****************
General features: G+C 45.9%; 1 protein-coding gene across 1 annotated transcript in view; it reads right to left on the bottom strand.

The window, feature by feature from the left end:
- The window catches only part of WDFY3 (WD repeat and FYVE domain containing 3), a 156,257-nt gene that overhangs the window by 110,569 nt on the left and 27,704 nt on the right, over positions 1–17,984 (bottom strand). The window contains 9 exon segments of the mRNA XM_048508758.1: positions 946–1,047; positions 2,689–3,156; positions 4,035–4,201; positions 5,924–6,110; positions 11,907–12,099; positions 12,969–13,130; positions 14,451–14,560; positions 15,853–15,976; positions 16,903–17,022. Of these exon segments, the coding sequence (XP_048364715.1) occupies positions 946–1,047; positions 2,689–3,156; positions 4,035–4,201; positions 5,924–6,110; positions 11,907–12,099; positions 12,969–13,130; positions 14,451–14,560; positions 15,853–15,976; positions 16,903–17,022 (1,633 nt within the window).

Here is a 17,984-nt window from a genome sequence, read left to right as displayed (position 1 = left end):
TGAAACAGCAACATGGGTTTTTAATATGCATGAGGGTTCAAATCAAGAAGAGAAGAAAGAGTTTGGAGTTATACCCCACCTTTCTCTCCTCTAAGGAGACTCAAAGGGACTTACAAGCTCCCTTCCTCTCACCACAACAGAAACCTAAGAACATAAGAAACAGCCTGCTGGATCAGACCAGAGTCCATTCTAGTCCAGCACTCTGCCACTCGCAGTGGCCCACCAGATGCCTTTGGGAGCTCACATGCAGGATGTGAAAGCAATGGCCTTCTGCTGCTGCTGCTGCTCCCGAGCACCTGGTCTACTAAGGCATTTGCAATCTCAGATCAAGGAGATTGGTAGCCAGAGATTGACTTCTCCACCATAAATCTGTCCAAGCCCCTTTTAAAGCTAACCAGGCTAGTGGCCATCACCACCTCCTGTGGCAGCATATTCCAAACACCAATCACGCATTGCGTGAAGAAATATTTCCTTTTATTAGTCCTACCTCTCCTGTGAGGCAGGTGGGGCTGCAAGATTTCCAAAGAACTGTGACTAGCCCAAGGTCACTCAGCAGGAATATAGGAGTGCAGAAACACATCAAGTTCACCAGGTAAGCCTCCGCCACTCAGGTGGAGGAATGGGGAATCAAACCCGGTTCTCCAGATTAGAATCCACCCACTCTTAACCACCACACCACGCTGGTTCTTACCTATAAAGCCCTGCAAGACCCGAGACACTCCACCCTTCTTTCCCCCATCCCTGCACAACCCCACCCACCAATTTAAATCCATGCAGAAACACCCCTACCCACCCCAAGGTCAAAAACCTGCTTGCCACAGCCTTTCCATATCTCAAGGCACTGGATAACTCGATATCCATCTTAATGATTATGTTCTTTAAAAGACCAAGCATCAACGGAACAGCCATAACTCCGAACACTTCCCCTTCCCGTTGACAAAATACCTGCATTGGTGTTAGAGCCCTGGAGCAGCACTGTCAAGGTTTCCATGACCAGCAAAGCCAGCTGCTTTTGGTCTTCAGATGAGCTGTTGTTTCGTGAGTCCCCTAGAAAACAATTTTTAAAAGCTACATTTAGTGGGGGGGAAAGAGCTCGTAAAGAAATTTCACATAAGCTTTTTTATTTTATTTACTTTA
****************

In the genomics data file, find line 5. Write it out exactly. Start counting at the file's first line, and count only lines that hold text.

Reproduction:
TGAAACAGCAACATGGGTTTTTAATATGCATGAGGGTTCAAATCAAGAAGAGAAGAAAGAGTTTGGAGTTATACCCCACCTTTCTCTCCTCTAAGGAGACTCAAAGGGACTTACAAGCTCCCTTCCTCTCACCACAACAGAAACCTAAGAACATAAGAAACAGCCTGCTGGATCAGACCAGAGTCCATTCTAGTCCAGCACTCTGCCACTCGCAGTGGCCCACCAGATGCCTTTGGGAGCTCACATGCAGGATGTGAAAGCAATGGCCTTCTGCTGCTGCTGCTGCTCCCGAGCACCTGGTCTACTAAGGCATTTGCAATCTCAGATCAAGGAGATTGGTAGCCAGAGATTGACTTCTCCACCATAAATCTGTCCAAGCCCCTTTTAAAGCTAACCAGGCTAGTGGCCATCACCACCTCCTGTGGCAGCATATTCCAAACACCAATCACGCATTGCGTGAAGAAATATTTCCTTTTATTAGTCCTACCTCTCCTGTGAGGCAGGTGGGGCTGCAAGATTTCCAAAGAACTGTGACTAGCCCAAGGTCACTCAGCAGGAATATAGGAGTGCAGAAACACATCAAGTTCACCAGGTAAGCCTCCGCCACTCAGGTGGAGGAATGGGGAATCAAACCCGGTTCTCCAGATTAGAATCCACCCACTCTTAACCACCACACCACGCTGGTTCTTACCTATAAAGCCCTGCAAGACCCGAGACACTCCACCCTTCTTTCCCCCATCCCTGCACAACCCCACCCACCAATTTAAATCCATGCAGAAACACCCCTACCCACCCCAAGGTCAAAAACCTGCTTGCCACAGCCTTTCCATATCTCAAGGCACTGGATAACTCGATATCCATCTTAATGATTATGTTCTTTAAAAGACCAAGCATCAACGGAACAGCCATAACTCCGAACACTTCCCCTTCCCGTTGACAAAATACCTGCATTGGTGTTAGAGCCCTGGAGCAGCACTGTCAAGGTTTCCATGACCAGCAAAGCCAGCTGCTTTTGGTCTTCAGATGAGCTGTTGTTTCGTGAGTCCCCTAGAAAACAATTTTTAAAAGCTACATTTAGTGGGGGGGAAAGAGCTCGTAAAGAAATTTCACATAAGCTTTTTTATTTTATTTACTTTA